Digital Painting Fundamentals with Corel Painter 12: Draw What You See - Part 2
Make a fresh Quick Clone of the apples in a bowl. Sample a warm light brown from the wooden planks or just choose a pleasing neutral color for the paper. Use the technique for changing paper color you did earlier, or just “pour” the new color into the clone with the Paint Bucket. It won’t matter unless you erase. My motto, incidentally is “Life is short[md]don’t erase.” I actually had 500 golf pencils printed up.
Make a Cloner
You can turn a variant from any category into a Cloner brush instantly. All you do is click the little rubber stamp icon in the Color panel. The hue ring and value/saturation triangle will go gray, indicating that your brush is now using clone color. You can toggle regular color control back on by clicking the Rubber Stamp icon again.
Instead of working with the Chalk Cloner this time, turn Square Hard Pastel from the custom palette into a Cloner, by enabling clone color. Increase its size to about 25 pixels. A Hard Pastel shows paper grain very boldly, so it’s important to choose a paper that will enhance the painting. Figure 2.18 shows three possible textures that are available in the Paper library. From left to right, they are Italian Watercolor, Coarse Cotton Canvas, and Pebble Board. You can adjust the size of the paper grain, as well as its strength, by changing the brightness and/or contrast of the paper element. Open the Papers panel, shown in Figure 2.19, to make those changes as desired.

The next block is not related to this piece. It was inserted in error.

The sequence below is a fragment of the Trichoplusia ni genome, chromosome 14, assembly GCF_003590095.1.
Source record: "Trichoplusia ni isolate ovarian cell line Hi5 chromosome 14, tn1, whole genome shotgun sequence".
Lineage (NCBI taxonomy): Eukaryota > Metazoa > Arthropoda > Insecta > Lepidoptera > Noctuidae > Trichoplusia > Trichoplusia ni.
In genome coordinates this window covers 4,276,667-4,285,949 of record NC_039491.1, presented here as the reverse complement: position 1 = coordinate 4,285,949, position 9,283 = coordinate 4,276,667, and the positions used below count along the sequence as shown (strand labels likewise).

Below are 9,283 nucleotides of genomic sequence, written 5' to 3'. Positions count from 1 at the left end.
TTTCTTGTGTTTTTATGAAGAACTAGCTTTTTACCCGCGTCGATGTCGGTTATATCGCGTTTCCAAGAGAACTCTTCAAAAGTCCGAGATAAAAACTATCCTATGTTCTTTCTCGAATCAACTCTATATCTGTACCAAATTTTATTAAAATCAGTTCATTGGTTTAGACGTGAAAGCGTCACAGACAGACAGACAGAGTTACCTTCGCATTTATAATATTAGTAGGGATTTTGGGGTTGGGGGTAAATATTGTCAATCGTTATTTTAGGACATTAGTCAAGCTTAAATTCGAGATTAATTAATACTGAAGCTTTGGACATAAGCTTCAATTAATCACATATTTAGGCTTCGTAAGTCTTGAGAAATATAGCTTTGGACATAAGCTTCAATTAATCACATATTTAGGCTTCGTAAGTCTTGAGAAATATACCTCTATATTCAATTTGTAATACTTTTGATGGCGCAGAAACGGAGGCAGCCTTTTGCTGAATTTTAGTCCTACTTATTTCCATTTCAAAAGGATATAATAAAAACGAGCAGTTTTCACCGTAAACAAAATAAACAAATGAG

The challenge at this stage is to keep from getting too “tight” and simply reproducing the original photo. Also, it’s tempting to rely on Cloner brushes too much. Remember to take control from time to time, using colors that you actually pick yourself! A good drawing will have a focal point or two, with other sections less important. Ways to reduce the visual impact of portions of your drawing include blurring, erasing, and altering color or contrast.